I don't think these tax rebates or incentives really change my spending patterns at all. I don't carry any debt and all my savings contributions are automatic. When I spend money beyond necessities, I do so with the comfort in knowing that I am not spending money I don't have and that before it hit my checking account a portion of it automatically went towards my 401k and other savings vehicles.


On the bright side, plenty of those Korean kids are moving to the U.S. -- just take a peek at any UC campus.


I don't understand the point of these tax rebates. Maybe I'm just not getting this. I mean if they are trying to increase consumption they should just lower taxes. This way consumers wont have this extra check in their hand they're just going to save. If the money was just given back indirectly by lowering taxes, it's more likely it would be spent. If it looks like the economy is going into a recession of course Americans are going to save as much as they can. The only way to increase consumption is to indirectly change income in a way that all the extra cash will be spent not saved :S


As a small business owner I'm starting to see a positive effect. More people are booking clowns this month than ever before. No, I'm not kidding. I even did a press release on it - but so far the Bush administration is not playing up the clown angle.
Here's the release:


I found a great website called 08donate. Its a growing movement of Americans who want to make a real difference with their rebates- they are donating them to the charities of their choice. The site has tools to help you find a charity you would like to give to, and fun ways to spread this great giving message. 1f even 1% of the rebate gets donated that 1.5 billion dollars out there fighting hunger, protecting the planet, accelerating peace and supporting many other worthy causes. 08Donate ...timely idea! Tell your friends.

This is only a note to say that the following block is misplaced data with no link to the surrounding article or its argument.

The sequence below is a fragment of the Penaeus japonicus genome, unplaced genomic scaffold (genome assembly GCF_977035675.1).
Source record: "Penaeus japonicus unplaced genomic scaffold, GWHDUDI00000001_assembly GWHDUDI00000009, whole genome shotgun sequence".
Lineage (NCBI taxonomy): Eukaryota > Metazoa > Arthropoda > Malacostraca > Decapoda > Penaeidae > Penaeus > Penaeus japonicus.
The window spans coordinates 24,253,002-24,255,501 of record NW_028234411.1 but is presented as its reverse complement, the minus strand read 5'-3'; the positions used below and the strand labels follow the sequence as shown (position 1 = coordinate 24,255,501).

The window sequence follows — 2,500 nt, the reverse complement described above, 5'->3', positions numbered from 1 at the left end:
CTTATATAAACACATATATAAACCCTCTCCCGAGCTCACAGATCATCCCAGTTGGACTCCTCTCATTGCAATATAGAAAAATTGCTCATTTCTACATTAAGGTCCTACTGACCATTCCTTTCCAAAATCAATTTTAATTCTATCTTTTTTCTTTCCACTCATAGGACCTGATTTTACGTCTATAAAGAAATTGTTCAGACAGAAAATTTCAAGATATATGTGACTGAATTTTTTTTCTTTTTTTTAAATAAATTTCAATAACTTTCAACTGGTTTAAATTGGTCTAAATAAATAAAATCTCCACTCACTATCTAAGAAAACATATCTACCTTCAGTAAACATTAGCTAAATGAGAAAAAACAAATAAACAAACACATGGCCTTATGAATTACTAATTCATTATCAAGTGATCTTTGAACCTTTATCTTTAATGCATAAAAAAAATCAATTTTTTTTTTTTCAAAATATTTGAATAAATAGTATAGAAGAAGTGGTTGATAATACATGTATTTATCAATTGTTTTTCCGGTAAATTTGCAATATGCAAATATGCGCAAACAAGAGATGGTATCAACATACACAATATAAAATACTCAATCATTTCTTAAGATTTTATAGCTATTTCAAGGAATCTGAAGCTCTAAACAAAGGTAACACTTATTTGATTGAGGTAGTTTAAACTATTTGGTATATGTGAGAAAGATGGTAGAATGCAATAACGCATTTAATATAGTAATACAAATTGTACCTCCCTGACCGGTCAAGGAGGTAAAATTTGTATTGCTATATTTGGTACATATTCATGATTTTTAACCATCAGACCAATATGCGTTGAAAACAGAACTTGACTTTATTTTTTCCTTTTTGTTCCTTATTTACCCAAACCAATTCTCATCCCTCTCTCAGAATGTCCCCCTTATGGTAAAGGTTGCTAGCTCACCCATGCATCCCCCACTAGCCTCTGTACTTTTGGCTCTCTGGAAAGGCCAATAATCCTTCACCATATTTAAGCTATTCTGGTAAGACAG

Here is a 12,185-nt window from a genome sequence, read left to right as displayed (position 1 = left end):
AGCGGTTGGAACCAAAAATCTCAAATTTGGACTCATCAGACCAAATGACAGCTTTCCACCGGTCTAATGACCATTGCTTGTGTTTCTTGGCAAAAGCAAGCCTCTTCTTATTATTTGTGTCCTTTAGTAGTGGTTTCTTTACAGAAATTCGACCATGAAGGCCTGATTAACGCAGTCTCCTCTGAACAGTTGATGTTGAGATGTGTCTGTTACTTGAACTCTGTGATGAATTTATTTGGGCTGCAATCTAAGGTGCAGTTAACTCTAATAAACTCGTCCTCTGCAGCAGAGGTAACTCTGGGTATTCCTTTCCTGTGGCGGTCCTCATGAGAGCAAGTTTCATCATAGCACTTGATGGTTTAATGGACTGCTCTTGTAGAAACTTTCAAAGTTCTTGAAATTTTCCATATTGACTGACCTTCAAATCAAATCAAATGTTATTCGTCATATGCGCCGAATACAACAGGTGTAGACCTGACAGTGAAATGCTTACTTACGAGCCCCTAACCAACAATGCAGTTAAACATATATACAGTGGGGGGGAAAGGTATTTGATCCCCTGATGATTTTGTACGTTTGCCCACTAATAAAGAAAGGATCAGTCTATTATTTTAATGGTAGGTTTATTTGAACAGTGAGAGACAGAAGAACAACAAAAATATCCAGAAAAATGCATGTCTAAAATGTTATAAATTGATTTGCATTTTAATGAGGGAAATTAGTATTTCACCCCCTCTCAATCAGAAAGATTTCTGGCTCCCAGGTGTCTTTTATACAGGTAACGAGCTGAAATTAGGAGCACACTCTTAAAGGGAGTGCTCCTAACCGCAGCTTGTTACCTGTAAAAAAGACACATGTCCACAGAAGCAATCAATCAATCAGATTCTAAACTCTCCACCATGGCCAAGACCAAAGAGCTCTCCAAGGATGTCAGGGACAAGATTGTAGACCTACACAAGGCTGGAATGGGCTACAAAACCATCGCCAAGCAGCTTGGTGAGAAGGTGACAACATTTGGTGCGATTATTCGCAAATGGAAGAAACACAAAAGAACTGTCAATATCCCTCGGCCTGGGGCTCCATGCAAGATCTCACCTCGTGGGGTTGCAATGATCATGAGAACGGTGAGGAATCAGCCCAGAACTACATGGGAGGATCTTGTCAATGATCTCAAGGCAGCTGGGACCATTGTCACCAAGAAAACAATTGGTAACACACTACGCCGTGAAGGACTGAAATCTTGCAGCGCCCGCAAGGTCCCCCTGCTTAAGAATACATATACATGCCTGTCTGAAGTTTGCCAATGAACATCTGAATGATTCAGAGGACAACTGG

I cant wait to donate my rebate.


So if we owed 500.00 on our 2007 taxes, will they take the 500 out of the rebate check and send the rest to us? It was suppose to be 1200.00. thats what I'm hoping will happen. It was supposed to be in our checking account on May 16th but nothing so far?


This is quite interesting mainly because of the fact that these rebate checks sent out during the beginning of the 2nd quarter of 2008 is happening again now, except with government money going directly to mortgage companies across the nation. As far as rebate checks are concerned, I agree that they will not have a long term effect mainly because of the fact that Americans have become very smart with their money: they won't spend it on luxery goods if they can pay off debt that they have accumulated. My question is: When will the government start making decisions that will REALLY help the economy? I am very scared about what the US is going to look like in five years if these kinds of plans keep occurring.